CONCORD, N.H. — With a wind chill of -4 degrees in Concord Saturday, it wasn’t exactly rally weather at the Statehouse.
“It’s great, it’s great. I’m so thankful to Governor (Chris) Sununu for signing the bill into law,” Pam Ean, of Concord, said.
Members of the Women’s Defense League of New Hampshire were mingled among the state representatives and senators at the signing. It is a relatively new group on New Hampshire’s busy pro-gun scene. But one that put a different face on what used to be a very male-dominated issue.
“I think we made it seem more real,” said Michelle Levell, a member of the Women’s Defense League of New Hampshire. “We’re your neighbors, we’re your moms at the soccer field, we’re the moms at the grocery store that you know.”
Conservative state Rep. John Burt, of Goffstown, who’s considering a run for Congress in 2018, said the Women’s Defense League played a crucial role in fighting the concealed carry law.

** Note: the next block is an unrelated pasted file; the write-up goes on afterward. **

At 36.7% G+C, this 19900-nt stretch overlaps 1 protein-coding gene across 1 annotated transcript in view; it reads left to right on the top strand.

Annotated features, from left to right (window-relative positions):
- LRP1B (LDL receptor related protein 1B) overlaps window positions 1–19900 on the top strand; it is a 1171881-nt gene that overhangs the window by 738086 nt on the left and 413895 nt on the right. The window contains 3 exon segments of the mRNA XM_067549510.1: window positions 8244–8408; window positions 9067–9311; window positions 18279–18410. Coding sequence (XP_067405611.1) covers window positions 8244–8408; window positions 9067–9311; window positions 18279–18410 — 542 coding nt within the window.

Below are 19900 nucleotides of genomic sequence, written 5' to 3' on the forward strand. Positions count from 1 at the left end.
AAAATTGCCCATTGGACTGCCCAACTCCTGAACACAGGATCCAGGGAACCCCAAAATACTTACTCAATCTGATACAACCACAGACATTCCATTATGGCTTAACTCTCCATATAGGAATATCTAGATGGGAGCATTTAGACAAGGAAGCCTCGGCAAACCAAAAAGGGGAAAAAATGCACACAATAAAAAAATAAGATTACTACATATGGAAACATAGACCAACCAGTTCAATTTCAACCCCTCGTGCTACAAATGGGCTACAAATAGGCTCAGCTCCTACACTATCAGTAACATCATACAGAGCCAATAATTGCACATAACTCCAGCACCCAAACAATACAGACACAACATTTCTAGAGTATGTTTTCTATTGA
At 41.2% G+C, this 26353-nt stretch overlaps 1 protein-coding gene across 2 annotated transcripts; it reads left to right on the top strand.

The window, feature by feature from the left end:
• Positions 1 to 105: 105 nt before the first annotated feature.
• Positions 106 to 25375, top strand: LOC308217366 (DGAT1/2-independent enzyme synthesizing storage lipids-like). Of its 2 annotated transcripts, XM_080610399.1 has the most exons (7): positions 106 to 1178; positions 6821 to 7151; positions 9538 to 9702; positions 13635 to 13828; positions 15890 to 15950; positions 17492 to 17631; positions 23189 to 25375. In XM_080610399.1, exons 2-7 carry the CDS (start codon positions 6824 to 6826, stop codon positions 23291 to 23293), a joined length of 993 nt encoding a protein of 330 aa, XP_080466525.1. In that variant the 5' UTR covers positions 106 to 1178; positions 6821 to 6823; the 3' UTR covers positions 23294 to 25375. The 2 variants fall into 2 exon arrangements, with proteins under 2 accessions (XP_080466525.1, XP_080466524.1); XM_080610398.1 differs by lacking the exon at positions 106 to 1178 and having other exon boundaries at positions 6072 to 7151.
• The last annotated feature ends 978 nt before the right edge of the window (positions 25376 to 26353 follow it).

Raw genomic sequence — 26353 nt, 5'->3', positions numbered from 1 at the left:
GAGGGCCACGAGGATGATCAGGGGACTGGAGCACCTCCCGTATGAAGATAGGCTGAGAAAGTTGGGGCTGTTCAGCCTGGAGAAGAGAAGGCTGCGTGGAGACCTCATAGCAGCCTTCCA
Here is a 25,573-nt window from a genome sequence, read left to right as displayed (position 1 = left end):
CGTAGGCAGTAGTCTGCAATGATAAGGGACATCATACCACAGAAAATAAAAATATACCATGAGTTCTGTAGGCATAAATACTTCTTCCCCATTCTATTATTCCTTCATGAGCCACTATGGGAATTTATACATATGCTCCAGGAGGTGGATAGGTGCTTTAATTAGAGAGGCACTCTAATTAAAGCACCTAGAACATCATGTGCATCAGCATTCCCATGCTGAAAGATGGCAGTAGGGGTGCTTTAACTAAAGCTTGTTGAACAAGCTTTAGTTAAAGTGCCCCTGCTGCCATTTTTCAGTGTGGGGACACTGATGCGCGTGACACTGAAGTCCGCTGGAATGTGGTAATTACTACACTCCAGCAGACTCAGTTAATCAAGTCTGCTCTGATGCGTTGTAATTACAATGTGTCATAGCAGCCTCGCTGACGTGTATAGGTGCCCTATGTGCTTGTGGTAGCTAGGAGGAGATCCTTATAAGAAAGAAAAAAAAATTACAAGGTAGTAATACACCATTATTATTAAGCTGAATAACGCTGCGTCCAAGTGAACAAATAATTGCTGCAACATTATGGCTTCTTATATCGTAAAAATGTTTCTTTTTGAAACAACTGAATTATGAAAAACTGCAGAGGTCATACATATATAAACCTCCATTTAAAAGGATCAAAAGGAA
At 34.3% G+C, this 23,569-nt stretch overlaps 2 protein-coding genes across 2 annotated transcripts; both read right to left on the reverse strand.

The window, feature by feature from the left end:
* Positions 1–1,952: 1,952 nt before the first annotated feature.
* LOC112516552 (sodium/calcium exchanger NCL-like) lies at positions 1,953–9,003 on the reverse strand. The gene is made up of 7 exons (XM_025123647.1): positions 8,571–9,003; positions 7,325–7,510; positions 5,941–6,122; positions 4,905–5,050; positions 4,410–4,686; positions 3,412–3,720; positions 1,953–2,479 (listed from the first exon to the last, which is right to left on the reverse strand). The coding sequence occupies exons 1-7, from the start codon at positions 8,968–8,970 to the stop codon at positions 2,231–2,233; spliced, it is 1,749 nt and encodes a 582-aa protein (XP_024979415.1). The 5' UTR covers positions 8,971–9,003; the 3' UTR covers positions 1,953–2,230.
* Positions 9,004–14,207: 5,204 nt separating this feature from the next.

“I cannot thank them enough for being up here,” he said. “They were at every committee hearing, throughout the process they were there.”
The defense league said it was a team effort, but one that ultimately empowers Granite State women.
The group, Granite State Progress, which advocates for stricter gun control laws, released a statement saying: “It is reasonable to deny concealed carry for those who are a danger to themselves or others, and we see no reason to celebrate Governor Sununu dismantling a 94-year-old public safety law.”